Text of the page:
Machiavelli believed in success by any means. He writes in The Prince that “the skill of an individual leader is the key factor in determining the success of a state or enterprise.” In today’s world, the behaviors, competencies, and responsibilities of the project leader are key factors in determining the success of the project.
The main function of project leadership is clear when Machiavelli discusses conspiracies in The Prince and concludes that “…a prince should not worry too much about conspiracies, as long as his people are devoted to him;” Project leaders need to create bonds with the project team. People create projects; project plans don’t create projects.
Positive expectations have powerful effects on performance. The wise project leader makes sure that all team members know that what they do matters. The successful project leader finds ways to express and cultivate positive expectations.
Richard Vetere, a playwright, found the spirit of Machiavelli-style leadership refreshing and engaging. He suggests seven principles as Machiavelli’s advice to today’s project leaders:
1. Anticipate the worst and take action. Risk can never be eliminated, but it can be contained by those who plan ahead and take appropriate action.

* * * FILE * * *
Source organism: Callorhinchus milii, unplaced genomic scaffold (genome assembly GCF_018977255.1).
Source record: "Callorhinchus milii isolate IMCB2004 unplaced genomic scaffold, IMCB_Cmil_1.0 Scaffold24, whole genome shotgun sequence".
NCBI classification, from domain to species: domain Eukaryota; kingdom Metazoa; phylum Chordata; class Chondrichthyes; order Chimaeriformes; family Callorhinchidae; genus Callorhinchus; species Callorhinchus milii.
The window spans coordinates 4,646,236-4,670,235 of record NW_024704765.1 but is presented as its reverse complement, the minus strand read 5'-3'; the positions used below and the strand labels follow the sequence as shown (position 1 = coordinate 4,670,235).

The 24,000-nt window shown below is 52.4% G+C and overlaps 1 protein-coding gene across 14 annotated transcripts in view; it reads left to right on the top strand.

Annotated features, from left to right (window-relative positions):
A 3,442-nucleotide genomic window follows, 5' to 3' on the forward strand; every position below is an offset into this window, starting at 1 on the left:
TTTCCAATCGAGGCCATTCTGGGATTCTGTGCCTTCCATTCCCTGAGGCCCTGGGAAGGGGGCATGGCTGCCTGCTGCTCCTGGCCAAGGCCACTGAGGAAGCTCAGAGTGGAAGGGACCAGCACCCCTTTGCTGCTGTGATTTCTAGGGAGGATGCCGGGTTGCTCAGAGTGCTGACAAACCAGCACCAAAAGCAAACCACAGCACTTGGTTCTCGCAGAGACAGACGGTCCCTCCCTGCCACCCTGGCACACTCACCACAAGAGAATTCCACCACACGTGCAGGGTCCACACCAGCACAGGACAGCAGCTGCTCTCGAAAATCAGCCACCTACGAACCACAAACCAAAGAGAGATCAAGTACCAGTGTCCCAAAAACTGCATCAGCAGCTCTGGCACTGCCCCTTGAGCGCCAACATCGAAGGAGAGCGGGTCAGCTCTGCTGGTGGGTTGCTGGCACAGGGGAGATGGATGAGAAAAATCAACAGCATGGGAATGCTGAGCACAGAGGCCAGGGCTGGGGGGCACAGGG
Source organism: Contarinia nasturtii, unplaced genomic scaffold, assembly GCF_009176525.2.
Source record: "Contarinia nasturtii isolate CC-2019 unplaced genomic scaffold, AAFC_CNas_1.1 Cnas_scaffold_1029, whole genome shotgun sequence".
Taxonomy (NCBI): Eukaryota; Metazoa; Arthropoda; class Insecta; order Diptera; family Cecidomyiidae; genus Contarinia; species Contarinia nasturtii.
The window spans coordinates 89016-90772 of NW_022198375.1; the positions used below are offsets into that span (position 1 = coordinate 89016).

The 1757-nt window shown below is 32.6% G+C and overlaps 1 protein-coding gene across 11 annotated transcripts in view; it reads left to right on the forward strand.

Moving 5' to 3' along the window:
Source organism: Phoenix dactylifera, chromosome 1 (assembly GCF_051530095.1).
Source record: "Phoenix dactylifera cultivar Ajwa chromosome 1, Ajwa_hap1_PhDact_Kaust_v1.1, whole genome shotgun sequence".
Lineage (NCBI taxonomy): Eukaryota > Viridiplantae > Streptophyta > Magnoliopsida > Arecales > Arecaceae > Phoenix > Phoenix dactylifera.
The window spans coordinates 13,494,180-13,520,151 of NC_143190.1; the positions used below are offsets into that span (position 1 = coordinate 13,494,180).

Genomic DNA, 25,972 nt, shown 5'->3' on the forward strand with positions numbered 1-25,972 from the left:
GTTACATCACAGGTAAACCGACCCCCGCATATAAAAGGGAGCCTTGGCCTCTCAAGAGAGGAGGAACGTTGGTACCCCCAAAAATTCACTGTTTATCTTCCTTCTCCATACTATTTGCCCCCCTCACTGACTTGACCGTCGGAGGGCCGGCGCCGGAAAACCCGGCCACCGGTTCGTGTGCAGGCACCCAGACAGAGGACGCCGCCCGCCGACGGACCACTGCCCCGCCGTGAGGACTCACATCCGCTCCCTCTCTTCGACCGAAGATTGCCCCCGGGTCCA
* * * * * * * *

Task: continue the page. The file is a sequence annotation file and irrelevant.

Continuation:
2. Reliable allies are those who benefit from our successes. Team up with those who truly benefit from our victories.
3. Free time and work time really are all part of the limited amount of time we have at our disposal to succeed at our goals. Do not squander them, not even during periods of rest.
4. Forgiving those who do us wrong is a mistake. When we forgive those who do us harm, we undercut the efforts of those who are loyal. Punish the disobedient; love the loyal. This was Machiavelli’s perspective. I do not share this opinion, and you may not either. Machiavelli believed that to forgive those who do us wrong was a mistake. You may find this to be contrary to your own moral compass, and the point he was stressing was that if a project leader was to forgive in the sense of overlooking or accepting poor workmanship, this undercuts the efforts of the diligent, conscientious project team members. Reprimand when necessary, praise wherever possible.
5. Passion is the best motivator. It pays to seek out people who believe passionately in what they do.
6. Trust enemies above friends for frankness. We can trust our enemies to criticize us when we deserve to be criticized. Friends are often less honest with us.
7. The hard road to the top is often the best. Machiavelli believed that leaders who inherit their success are often more likely to fail than self-made leaders who are forced to learn important life lessons during their own climbs.
So for project leaders, it seems that Machiavelli’s iron rules are as timely and important today as they were 500 years ago.